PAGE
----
American Idol: Idol Gives Back



8 p.m., Tuesday-Wednesday, April 24-25

"Tonight, your calls will not only save contestants -- they will also save lives!" That was "American Idol" host Ryan Seacrest on Tuesday, marking perhaps the first time that the plight of amateur singers was compared to that of AIDS-stricken children in Africa.

That's what you get when "Idol" works to demonstrate its soft and mushy side, as it did this week with the shamelessly hokey two-night "Idol Gives Back" charitable diversion that a cynic might observe as having served a dual purpose: raise money and push the "Idol" finale a week deeper into the May sweep (not necessarily in that order). Yes, it's win-win, primetime style. During both nights, we were treated to the spectacle of the "Idol" host and judges -- including Simon Cowell -- centering grim photo ops with desperately sick and needy children in Africa and America while stars came out to beat the drum for funds.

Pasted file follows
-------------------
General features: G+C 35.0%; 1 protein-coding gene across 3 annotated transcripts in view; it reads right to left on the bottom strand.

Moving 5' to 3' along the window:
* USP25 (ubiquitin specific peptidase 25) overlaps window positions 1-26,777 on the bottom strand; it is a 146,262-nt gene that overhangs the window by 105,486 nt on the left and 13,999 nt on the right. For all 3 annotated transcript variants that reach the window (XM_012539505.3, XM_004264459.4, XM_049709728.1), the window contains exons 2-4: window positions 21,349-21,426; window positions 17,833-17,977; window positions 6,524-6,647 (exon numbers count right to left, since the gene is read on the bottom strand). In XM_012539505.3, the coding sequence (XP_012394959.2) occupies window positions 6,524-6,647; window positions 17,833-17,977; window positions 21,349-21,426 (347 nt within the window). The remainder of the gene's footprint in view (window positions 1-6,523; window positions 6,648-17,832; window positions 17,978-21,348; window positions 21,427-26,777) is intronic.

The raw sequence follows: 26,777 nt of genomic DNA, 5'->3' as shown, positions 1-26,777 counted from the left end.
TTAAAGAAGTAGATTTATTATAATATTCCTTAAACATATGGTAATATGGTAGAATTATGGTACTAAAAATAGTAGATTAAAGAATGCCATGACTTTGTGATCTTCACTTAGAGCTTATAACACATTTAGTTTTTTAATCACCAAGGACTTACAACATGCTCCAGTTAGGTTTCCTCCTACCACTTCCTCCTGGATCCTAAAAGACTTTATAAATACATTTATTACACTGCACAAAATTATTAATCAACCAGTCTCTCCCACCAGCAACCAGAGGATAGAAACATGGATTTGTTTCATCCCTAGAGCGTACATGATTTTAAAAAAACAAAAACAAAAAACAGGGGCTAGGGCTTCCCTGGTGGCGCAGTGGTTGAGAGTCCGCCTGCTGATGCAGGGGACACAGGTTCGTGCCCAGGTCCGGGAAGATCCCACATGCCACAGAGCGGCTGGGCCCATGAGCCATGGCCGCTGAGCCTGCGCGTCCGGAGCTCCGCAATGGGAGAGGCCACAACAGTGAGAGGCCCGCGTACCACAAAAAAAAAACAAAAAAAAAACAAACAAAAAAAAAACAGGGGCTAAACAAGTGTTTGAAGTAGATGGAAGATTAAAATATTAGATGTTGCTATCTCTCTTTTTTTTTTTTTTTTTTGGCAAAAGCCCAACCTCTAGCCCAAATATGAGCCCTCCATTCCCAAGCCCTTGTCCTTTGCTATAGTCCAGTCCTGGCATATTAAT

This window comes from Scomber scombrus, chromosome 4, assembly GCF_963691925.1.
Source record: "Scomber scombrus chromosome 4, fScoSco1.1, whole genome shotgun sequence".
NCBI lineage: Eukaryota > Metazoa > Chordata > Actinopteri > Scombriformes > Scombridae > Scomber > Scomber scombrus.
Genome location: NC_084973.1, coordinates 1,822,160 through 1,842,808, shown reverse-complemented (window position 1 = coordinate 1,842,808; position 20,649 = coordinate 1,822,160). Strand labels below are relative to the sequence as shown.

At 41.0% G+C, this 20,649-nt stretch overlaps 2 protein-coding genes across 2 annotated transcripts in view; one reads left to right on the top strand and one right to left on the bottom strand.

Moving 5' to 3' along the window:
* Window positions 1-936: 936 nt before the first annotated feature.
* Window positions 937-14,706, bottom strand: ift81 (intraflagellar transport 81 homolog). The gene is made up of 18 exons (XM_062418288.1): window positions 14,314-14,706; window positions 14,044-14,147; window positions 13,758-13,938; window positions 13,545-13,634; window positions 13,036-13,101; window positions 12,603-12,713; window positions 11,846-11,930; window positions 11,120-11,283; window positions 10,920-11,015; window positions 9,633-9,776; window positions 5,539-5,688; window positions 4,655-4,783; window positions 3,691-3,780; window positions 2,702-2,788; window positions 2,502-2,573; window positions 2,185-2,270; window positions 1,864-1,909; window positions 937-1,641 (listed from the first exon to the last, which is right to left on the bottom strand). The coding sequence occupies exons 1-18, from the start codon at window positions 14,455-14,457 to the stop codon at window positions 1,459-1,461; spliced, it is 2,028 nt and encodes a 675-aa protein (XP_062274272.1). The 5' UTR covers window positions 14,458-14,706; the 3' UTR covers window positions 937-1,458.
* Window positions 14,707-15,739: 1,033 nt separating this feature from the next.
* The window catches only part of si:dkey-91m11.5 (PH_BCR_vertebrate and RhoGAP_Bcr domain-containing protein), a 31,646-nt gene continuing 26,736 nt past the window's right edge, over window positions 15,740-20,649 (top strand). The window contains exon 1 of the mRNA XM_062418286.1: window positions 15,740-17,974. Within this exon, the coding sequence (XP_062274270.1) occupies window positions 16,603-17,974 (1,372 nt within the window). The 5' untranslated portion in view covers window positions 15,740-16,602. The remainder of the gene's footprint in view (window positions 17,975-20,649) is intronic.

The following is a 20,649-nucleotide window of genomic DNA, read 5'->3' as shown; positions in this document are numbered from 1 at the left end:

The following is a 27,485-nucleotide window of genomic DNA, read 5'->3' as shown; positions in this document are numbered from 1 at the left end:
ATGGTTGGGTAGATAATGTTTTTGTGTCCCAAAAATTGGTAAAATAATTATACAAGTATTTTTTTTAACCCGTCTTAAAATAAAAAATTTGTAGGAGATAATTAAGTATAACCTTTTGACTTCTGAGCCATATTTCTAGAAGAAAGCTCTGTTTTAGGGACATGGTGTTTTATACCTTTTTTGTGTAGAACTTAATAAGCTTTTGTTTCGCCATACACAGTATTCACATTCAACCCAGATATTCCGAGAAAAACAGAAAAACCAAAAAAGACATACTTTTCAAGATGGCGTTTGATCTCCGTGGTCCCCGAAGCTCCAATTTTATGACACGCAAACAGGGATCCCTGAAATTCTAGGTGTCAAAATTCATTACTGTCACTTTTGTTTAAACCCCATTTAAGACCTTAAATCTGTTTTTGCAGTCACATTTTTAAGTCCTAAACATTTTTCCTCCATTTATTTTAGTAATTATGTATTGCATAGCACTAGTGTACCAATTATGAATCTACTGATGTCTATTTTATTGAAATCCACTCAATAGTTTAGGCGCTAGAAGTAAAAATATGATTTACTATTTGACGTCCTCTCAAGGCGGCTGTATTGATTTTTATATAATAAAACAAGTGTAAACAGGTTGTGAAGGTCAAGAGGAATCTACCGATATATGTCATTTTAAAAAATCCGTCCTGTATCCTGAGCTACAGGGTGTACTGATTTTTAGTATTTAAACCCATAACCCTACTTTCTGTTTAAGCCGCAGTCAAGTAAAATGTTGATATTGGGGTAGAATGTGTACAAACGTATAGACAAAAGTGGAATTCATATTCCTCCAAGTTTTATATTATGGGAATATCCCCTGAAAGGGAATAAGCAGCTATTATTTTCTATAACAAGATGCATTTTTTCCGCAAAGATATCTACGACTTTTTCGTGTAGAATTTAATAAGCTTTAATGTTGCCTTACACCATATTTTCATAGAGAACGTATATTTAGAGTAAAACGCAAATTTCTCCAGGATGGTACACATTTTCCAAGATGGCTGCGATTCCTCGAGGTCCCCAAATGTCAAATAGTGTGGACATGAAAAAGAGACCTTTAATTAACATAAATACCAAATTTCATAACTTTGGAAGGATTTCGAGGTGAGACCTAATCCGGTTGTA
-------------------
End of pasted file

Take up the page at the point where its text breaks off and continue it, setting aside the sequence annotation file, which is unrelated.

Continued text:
Fox parent News Corp. kicked in 10 cents for each phone call up to 50 million (or $5 million), allowing the recipients of the largesse to declare, "If we had a dime for every phone call ... ." It played very much like a telethon on steroids, complete with devastating footage of the diseased and homeless set to heart-rending music.

Ellen DeGeneres co-hosted from Orange County, Calif. Ben Stiller did a typically self-deprecating turn. And Jack Black was even more hyperkinetic than usual. (Paula: "The School of Rock called. They want their diploma back.") But the coup de grace was Wednesday's wildly indulgent music video featuring stars gyrating and lip-synching to the Bee Gees' "Stayin' Alive" (an intriguing title considering the dire fund-raising subject). Everyone from Teri Hatcher to Dr. Phil to Hugh Grant to Shaq to Helen Mirren joined in. Oh, and none of the six remaining "Idol" finalists was voted off. Big shockeroo, that.

Anytime News Corp. chief Rupert Murdoch can be cast as a magnanimous savior, you know we've ventured into an alternate universe.